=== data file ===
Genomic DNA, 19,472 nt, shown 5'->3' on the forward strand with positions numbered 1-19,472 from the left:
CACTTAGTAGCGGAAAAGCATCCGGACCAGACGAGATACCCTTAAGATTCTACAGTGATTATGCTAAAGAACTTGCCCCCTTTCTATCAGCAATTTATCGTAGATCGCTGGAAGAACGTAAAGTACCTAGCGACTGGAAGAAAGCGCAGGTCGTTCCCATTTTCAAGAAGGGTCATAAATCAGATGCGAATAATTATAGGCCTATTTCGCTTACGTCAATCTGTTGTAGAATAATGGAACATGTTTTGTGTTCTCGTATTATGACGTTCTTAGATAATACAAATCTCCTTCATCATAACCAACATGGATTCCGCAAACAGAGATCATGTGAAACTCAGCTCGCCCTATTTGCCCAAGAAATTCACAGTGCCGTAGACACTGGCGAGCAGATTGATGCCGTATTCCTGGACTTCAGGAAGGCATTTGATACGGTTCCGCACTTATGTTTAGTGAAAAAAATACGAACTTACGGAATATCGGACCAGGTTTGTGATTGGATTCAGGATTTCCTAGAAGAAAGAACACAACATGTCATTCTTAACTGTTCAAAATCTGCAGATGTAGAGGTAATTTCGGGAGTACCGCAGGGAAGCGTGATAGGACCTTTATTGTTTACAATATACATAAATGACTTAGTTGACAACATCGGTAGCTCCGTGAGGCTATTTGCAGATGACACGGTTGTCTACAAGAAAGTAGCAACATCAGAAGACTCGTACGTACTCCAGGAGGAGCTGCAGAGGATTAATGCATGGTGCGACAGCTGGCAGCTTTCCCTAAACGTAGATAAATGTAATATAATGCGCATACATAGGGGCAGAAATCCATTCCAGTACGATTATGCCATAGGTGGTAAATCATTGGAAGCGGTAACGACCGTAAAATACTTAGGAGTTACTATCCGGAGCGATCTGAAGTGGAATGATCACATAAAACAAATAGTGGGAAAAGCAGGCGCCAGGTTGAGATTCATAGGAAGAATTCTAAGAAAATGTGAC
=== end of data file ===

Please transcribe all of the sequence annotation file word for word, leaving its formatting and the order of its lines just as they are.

Genomic DNA, 19,472 nt, shown 5'->3' on the forward strand with positions numbered 1-19,472 from the left:
CACTTAGTAGCGGAAAAGCATCCGGACCAGACGAGATACCCTTAAGATTCTACAGTGATTATGCTAAAGAACTTGCCCCCTTTCTATCAGCAATTTATCGTAGATCGCTGGAAGAACGTAAAGTACCTAGCGACTGGAAGAAAGCGCAGGTCGTTCCCATTTTCAAGAAGGGTCATAAATCAGATGCGAATAATTATAGGCCTATTTCGCTTACGTCAATCTGTTGTAGAATAATGGAACATGTTTTGTGTTCTCGTATTATGACGTTCTTAGATAATACAAATCTCCTTCATCATAACCAACATGGATTCCGCAAACAGAGATCATGTGAAACTCAGCTCGCCCTATTTGCCCAAGAAATTCACAGTGCCGTAGACACTGGCGAGCAGATTGATGCCGTATTCCTGGACTTCAGGAAGGCATTTGATACGGTTCCGCACTTATGTTTAGTGAAAAAAATACGAACTTACGGAATATCGGACCAGGTTTGTGATTGGATTCAGGATTTCCTAGAAGAAAGAACACAACATGTCATTCTTAACTGTTCAAAATCTGCAGATGTAGAGGTAATTTCGGGAGTACCGCAGGGAAGCGTGATAGGACCTTTATTGTTTACAATATACATAAATGACTTAGTTGACAACATCGGTAGCTCCGTGAGGCTATTTGCAGATGACACGGTTGTCTACAAGAAAGTAGCAACATCAGAAGACTCGTACGTACTCCAGGAGGAGCTGCAGAGGATTAATGCATGGTGCGACAGCTGGCAGCTTTCCCTAAACGTAGATAAATGTAATATAATGCGCATACATAGGGGCAGAAATCCATTCCAGTACGATTATGCCATAGGTGGTAAATCATTGGAAGCGGTAACGACCGTAAAATACTTAGGAGTTACTATCCGGAGCGATCTGAAGTGGAATGATCACATAAAACAAATAGTGGGAAAAGCAGGCGCCAGGTTGAGATTCATAGGAAGAATTCTAAGAAAATGTGAC